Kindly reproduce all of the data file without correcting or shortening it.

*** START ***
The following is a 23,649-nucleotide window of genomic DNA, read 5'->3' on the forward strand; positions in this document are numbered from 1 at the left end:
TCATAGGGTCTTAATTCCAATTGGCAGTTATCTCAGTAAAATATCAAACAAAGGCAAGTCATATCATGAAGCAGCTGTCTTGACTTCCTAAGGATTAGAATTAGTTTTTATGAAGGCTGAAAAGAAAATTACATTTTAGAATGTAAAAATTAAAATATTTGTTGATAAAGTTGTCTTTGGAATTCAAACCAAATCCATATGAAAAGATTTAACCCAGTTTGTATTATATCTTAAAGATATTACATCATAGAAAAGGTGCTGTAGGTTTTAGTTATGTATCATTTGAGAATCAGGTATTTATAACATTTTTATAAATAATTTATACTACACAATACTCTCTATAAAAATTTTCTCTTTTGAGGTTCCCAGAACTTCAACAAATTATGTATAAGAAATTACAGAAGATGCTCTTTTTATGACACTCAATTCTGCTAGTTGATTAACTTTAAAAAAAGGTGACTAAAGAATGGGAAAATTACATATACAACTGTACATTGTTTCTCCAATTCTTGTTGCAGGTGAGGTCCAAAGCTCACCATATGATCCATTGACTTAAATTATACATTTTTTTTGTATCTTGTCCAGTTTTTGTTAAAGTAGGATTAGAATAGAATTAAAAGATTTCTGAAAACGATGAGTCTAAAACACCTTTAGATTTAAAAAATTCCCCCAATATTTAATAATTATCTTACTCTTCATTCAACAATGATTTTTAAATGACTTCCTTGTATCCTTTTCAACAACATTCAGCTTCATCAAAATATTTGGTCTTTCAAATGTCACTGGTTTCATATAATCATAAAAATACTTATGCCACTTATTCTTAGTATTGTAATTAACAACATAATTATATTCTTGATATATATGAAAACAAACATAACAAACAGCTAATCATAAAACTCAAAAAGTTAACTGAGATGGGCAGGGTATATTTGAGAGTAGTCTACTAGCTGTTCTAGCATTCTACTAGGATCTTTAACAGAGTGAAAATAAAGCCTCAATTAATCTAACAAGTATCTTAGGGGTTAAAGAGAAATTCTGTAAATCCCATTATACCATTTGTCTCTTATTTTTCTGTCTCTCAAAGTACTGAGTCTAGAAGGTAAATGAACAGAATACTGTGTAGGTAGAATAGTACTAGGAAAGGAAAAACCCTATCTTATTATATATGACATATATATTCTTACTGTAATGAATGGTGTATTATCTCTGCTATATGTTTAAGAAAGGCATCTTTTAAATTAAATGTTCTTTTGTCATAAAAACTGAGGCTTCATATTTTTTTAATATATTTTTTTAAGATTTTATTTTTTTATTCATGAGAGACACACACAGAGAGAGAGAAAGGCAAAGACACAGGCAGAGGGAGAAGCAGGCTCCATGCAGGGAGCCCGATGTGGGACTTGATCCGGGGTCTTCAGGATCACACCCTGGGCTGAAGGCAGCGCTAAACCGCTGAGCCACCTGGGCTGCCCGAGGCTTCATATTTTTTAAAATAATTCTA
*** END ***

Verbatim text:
The following is a 23,649-nucleotide window of genomic DNA, read 5'->3' on the forward strand; positions in this document are numbered from 1 at the left end:
TCATAGGGTCTTAATTCCAATTGGCAGTTATCTCAGTAAAATATCAAACAAAGGCAAGTCATATCATGAAGCAGCTGTCTTGACTTCCTAAGGATTAGAATTAGTTTTTATGAAGGCTGAAAAGAAAATTACATTTTAGAATGTAAAAATTAAAATATTTGTTGATAAAGTTGTCTTTGGAATTCAAACCAAATCCATATGAAAAGATTTAACCCAGTTTGTATTATATCTTAAAGATATTACATCATAGAAAAGGTGCTGTAGGTTTTAGTTATGTATCATTTGAGAATCAGGTATTTATAACATTTTTATAAATAATTTATACTACACAATACTCTCTATAAAAATTTTCTCTTTTGAGGTTCCCAGAACTTCAACAAATTATGTATAAGAAATTACAGAAGATGCTCTTTTTATGACACTCAATTCTGCTAGTTGATTAACTTTAAAAAAAGGTGACTAAAGAATGGGAAAATTACATATACAACTGTACATTGTTTCTCCAATTCTTGTTGCAGGTGAGGTCCAAAGCTCACCATATGATCCATTGACTTAAATTATACATTTTTTTTGTATCTTGTCCAGTTTTTGTTAAAGTAGGATTAGAATAGAATTAAAAGATTTCTGAAAACGATGAGTCTAAAACACCTTTAGATTTAAAAAATTCCCCCAATATTTAATAATTATCTTACTCTTCATTCAACAATGATTTTTAAATGACTTCCTTGTATCCTTTTCAACAACATTCAGCTTCATCAAAATATTTGGTCTTTCAAATGTCACTGGTTTCATATAATCATAAAAATACTTATGCCACTTATTCTTAGTATTGTAATTAACAACATAATTATATTCTTGATATATATGAAAACAAACATAACAAACAGCTAATCATAAAACTCAAAAAGTTAACTGAGATGGGCAGGGTATATTTGAGAGTAGTCTACTAGCTGTTCTAGCATTCTACTAGGATCTTTAACAGAGTGAAAATAAAGCCTCAATTAATCTAACAAGTATCTTAGGGGTTAAAGAGAAATTCTGTAAATCCCATTATACCATTTGTCTCTTATTTTTCTGTCTCTCAAAGTACTGAGTCTAGAAGGTAAATGAACAGAATACTGTGTAGGTAGAATAGTACTAGGAAAGGAAAAACCCTATCTTATTATATATGACATATATATTCTTACTGTAATGAATGGTGTATTATCTCTGCTATATGTTTAAGAAAGGCATCTTTTAAATTAAATGTTCTTTTGTCATAAAAACTGAGGCTTCATATTTTTTTAATATATTTTTTTAAGATTTTATTTTTTTATTCATGAGAGACACACACAGAGAGAGAGAAAGGCAAAGACACAGGCAGAGGGAGAAGCAGGCTCCATGCAGGGAGCCCGATGTGGGACTTGATCCGGGGTCTTCAGGATCACACCCTGGGCTGAAGGCAGCGCTAAACCGCTGAGCCACCTGGGCTGCCCGAGGCTTCATATTTTTTAAAATAATTCTA